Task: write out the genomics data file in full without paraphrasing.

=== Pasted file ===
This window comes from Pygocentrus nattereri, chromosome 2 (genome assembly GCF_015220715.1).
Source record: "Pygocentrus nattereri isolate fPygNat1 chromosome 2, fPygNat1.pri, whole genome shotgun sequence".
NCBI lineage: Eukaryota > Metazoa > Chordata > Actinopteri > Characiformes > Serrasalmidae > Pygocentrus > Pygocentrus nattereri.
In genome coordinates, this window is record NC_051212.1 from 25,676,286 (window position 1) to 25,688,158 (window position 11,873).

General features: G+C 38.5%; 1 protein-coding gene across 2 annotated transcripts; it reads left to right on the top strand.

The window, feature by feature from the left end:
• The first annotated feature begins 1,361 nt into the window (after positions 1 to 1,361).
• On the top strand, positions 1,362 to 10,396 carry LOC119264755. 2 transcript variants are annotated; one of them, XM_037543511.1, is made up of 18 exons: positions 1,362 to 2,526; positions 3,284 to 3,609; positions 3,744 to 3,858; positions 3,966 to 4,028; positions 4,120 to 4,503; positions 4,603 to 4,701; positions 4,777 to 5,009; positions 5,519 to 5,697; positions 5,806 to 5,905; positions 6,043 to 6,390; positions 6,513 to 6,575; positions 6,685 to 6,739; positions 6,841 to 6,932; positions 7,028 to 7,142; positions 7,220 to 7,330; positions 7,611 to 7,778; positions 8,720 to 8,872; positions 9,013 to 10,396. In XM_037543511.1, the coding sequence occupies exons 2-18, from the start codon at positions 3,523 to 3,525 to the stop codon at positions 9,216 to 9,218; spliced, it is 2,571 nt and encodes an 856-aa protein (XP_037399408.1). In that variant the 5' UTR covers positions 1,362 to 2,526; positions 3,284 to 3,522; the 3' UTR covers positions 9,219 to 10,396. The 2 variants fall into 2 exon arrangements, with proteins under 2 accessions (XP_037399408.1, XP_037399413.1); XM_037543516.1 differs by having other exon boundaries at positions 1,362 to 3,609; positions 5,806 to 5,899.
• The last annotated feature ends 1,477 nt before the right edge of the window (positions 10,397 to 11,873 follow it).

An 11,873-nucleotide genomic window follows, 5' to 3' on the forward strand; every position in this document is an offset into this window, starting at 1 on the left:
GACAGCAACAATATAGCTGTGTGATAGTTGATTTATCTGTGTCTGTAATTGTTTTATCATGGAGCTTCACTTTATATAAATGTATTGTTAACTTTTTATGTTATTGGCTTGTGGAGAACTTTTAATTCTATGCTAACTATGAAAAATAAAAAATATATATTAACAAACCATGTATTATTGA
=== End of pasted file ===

This window comes from Pygocentrus nattereri, chromosome 2 (genome assembly GCF_015220715.1).
Source record: "Pygocentrus nattereri isolate fPygNat1 chromosome 2, fPygNat1.pri, whole genome shotgun sequence".
NCBI lineage: Eukaryota > Metazoa > Chordata > Actinopteri > Characiformes > Serrasalmidae > Pygocentrus > Pygocentrus nattereri.
In genome coordinates, this window is record NC_051212.1 from 25,676,286 (window position 1) to 25,688,158 (window position 11,873).

General features: G+C 38.5%; 1 protein-coding gene across 2 annotated transcripts; it reads left to right on the top strand.

The window, feature by feature from the left end:
• The first annotated feature begins 1,361 nt into the window (after positions 1 to 1,361).
• On the top strand, positions 1,362 to 10,396 carry LOC119264755. 2 transcript variants are annotated; one of them, XM_037543511.1, is made up of 18 exons: positions 1,362 to 2,526; positions 3,284 to 3,609; positions 3,744 to 3,858; positions 3,966 to 4,028; positions 4,120 to 4,503; positions 4,603 to 4,701; positions 4,777 to 5,009; positions 5,519 to 5,697; positions 5,806 to 5,905; positions 6,043 to 6,390; positions 6,513 to 6,575; positions 6,685 to 6,739; positions 6,841 to 6,932; positions 7,028 to 7,142; positions 7,220 to 7,330; positions 7,611 to 7,778; positions 8,720 to 8,872; positions 9,013 to 10,396. In XM_037543511.1, the coding sequence occupies exons 2-18, from the start codon at positions 3,523 to 3,525 to the stop codon at positions 9,216 to 9,218; spliced, it is 2,571 nt and encodes an 856-aa protein (XP_037399408.1). In that variant the 5' UTR covers positions 1,362 to 2,526; positions 3,284 to 3,522; the 3' UTR covers positions 9,219 to 10,396. The 2 variants fall into 2 exon arrangements, with proteins under 2 accessions (XP_037399408.1, XP_037399413.1); XM_037543516.1 differs by having other exon boundaries at positions 1,362 to 3,609; positions 5,806 to 5,899.
• The last annotated feature ends 1,477 nt before the right edge of the window (positions 10,397 to 11,873 follow it).

An 11,873-nucleotide genomic window follows, 5' to 3' on the forward strand; every position in this document is an offset into this window, starting at 1 on the left:
GACAGCAACAATATAGCTGTGTGATAGTTGATTTATCTGTGTCTGTAATTGTTTTATCATGGAGCTTCACTTTATATAAATGTATTGTTAACTTTTTATGTTATTGGCTTGTGGAGAACTTTTAATTCTATGCTAACTATGAAAAATAAAAAATATATATTAACAAACCATGTATTATTGA